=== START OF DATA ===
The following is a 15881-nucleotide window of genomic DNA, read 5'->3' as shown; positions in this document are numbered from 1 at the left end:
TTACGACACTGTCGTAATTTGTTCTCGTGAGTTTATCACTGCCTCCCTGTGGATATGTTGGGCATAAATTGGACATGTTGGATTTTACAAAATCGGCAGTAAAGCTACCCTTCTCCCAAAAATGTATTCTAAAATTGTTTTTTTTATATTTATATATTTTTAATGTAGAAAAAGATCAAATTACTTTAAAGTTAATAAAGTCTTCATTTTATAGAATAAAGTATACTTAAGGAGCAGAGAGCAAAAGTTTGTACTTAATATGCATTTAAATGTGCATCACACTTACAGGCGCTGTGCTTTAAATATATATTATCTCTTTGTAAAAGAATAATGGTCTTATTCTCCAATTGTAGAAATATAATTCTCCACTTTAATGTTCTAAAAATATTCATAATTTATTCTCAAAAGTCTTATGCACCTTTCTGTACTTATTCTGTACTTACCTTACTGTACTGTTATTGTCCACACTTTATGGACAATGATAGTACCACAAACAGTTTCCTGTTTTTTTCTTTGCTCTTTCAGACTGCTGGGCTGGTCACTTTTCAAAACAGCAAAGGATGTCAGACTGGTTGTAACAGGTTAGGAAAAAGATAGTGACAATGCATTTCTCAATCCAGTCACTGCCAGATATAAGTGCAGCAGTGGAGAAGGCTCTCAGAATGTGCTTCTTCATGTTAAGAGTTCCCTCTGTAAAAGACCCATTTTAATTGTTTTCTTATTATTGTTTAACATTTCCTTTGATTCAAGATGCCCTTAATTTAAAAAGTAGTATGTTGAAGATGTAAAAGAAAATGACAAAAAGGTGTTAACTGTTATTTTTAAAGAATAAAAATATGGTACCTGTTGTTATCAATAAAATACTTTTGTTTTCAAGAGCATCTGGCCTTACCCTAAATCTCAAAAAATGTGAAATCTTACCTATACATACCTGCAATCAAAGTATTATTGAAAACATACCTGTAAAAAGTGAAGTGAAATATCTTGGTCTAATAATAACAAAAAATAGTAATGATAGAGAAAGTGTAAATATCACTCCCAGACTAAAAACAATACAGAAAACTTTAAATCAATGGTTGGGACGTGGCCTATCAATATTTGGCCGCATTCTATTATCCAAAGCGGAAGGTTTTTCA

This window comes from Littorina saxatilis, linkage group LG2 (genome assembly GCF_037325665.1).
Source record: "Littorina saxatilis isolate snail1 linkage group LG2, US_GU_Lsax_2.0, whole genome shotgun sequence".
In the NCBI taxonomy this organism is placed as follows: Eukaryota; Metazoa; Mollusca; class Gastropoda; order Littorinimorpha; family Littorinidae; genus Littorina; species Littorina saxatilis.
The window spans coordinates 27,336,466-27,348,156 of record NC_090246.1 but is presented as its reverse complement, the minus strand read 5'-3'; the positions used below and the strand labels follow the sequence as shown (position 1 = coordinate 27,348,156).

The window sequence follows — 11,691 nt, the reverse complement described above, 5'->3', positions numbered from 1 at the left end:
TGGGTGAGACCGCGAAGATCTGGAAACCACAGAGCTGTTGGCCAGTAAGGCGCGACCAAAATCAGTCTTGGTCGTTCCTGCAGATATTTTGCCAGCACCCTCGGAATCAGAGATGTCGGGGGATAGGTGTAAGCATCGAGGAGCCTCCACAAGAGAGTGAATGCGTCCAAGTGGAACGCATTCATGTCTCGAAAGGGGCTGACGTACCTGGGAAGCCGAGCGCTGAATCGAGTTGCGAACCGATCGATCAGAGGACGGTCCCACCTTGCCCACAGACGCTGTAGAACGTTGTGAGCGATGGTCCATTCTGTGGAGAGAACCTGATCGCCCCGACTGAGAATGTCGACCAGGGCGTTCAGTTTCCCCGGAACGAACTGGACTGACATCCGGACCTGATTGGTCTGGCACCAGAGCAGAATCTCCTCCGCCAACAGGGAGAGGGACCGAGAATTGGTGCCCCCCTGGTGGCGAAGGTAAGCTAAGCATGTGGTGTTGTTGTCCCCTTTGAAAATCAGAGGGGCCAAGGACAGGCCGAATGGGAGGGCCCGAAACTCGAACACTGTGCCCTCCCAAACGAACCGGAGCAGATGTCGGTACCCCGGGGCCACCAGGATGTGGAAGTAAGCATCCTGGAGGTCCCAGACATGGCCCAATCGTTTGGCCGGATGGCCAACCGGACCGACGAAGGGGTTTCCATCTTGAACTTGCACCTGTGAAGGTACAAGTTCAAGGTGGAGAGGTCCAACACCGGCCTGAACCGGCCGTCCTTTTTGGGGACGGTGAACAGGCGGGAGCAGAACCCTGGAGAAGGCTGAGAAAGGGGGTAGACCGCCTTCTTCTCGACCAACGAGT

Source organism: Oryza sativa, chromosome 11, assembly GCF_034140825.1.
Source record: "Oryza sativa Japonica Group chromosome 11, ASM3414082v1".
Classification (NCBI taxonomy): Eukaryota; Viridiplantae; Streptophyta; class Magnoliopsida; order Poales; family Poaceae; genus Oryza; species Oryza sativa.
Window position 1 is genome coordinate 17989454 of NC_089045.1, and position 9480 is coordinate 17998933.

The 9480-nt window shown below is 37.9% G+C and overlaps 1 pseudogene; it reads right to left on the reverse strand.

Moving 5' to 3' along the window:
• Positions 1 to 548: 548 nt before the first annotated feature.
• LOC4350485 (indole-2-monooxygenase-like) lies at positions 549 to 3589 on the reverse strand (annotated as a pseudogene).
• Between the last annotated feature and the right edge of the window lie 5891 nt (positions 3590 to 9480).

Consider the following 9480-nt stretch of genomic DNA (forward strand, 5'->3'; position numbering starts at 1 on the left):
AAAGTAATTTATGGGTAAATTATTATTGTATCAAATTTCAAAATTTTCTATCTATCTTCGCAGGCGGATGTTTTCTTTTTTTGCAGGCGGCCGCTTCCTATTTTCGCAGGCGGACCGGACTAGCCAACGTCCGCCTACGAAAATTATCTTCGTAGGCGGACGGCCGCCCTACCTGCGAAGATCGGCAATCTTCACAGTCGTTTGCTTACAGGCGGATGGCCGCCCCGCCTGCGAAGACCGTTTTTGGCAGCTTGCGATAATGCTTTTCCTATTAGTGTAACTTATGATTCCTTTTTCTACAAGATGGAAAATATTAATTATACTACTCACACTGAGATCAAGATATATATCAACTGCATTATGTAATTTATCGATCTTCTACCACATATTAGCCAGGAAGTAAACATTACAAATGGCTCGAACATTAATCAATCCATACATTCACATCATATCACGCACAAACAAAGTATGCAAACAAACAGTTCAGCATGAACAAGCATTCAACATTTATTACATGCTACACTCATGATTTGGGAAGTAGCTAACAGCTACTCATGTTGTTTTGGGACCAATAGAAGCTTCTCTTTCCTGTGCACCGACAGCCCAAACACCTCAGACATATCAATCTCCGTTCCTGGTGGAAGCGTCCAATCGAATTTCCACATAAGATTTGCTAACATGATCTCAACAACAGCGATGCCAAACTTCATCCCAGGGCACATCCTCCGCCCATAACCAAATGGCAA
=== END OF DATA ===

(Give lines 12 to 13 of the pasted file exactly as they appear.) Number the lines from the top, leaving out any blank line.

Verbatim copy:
Window position 1 is genome coordinate 17989454 of NC_089045.1, and position 9480 is coordinate 17998933.

The 9480-nt window shown below is 37.9% G+C and overlaps 1 pseudogene; it reads right to left on the reverse strand.